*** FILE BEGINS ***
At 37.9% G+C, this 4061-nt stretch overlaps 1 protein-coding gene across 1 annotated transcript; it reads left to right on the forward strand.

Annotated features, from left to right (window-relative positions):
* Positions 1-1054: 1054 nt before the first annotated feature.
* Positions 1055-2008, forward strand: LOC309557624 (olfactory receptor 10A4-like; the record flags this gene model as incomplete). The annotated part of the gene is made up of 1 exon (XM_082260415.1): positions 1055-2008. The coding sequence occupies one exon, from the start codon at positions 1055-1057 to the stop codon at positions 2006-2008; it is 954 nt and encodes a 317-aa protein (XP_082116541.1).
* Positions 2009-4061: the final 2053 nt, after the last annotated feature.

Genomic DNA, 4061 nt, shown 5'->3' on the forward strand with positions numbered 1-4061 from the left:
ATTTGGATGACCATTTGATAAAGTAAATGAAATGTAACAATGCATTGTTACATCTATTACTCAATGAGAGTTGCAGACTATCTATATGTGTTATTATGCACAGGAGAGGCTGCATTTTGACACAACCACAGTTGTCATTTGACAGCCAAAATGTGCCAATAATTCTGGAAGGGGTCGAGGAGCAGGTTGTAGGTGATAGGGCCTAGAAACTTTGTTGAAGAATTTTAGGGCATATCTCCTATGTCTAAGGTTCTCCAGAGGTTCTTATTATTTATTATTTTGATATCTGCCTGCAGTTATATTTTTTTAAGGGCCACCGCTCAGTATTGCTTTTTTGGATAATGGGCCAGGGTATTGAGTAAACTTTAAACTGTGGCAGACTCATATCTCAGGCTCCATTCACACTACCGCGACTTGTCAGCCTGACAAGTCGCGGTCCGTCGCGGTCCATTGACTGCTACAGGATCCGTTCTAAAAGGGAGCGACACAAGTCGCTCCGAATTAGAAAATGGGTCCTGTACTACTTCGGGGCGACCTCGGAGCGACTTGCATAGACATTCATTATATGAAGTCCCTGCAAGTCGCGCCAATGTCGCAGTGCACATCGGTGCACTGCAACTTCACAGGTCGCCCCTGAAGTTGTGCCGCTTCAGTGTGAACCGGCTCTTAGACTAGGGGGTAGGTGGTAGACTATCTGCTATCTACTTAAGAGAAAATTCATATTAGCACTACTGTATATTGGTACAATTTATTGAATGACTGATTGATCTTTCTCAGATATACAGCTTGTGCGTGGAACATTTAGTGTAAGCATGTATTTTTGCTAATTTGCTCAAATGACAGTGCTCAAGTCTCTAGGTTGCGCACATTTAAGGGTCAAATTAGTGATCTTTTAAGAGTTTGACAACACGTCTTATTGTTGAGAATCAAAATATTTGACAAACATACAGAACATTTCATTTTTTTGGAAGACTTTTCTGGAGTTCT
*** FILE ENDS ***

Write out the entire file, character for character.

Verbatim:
At 37.9% G+C, this 4061-nt stretch overlaps 1 protein-coding gene across 1 annotated transcript; it reads left to right on the forward strand.

Annotated features, from left to right (window-relative positions):
* Positions 1-1054: 1054 nt before the first annotated feature.
* Positions 1055-2008, forward strand: LOC309557624 (olfactory receptor 10A4-like; the record flags this gene model as incomplete). The annotated part of the gene is made up of 1 exon (XM_082260415.1): positions 1055-2008. The coding sequence occupies one exon, from the start codon at positions 1055-1057 to the stop codon at positions 2006-2008; it is 954 nt and encodes a 317-aa protein (XP_082116541.1).
* Positions 2009-4061: the final 2053 nt, after the last annotated feature.

Genomic DNA, 4061 nt, shown 5'->3' on the forward strand with positions numbered 1-4061 from the left:
ATTTGGATGACCATTTGATAAAGTAAATGAAATGTAACAATGCATTGTTACATCTATTACTCAATGAGAGTTGCAGACTATCTATATGTGTTATTATGCACAGGAGAGGCTGCATTTTGACACAACCACAGTTGTCATTTGACAGCCAAAATGTGCCAATAATTCTGGAAGGGGTCGAGGAGCAGGTTGTAGGTGATAGGGCCTAGAAACTTTGTTGAAGAATTTTAGGGCATATCTCCTATGTCTAAGGTTCTCCAGAGGTTCTTATTATTTATTATTTTGATATCTGCCTGCAGTTATATTTTTTTAAGGGCCACCGCTCAGTATTGCTTTTTTGGATAATGGGCCAGGGTATTGAGTAAACTTTAAACTGTGGCAGACTCATATCTCAGGCTCCATTCACACTACCGCGACTTGTCAGCCTGACAAGTCGCGGTCCGTCGCGGTCCATTGACTGCTACAGGATCCGTTCTAAAAGGGAGCGACACAAGTCGCTCCGAATTAGAAAATGGGTCCTGTACTACTTCGGGGCGACCTCGGAGCGACTTGCATAGACATTCATTATATGAAGTCCCTGCAAGTCGCGCCAATGTCGCAGTGCACATCGGTGCACTGCAACTTCACAGGTCGCCCCTGAAGTTGTGCCGCTTCAGTGTGAACCGGCTCTTAGACTAGGGGGTAGGTGGTAGACTATCTGCTATCTACTTAAGAGAAAATTCATATTAGCACTACTGTATATTGGTACAATTTATTGAATGACTGATTGATCTTTCTCAGATATACAGCTTGTGCGTGGAACATTTAGTGTAAGCATGTATTTTTGCTAATTTGCTCAAATGACAGTGCTCAAGTCTCTAGGTTGCGCACATTTAAGGGTCAAATTAGTGATCTTTTAAGAGTTTGACAACACGTCTTATTGTTGAGAATCAAAATATTTGACAAACATACAGAACATTTCATTTTTTTGGAAGACTTTTCTGGAGTTCT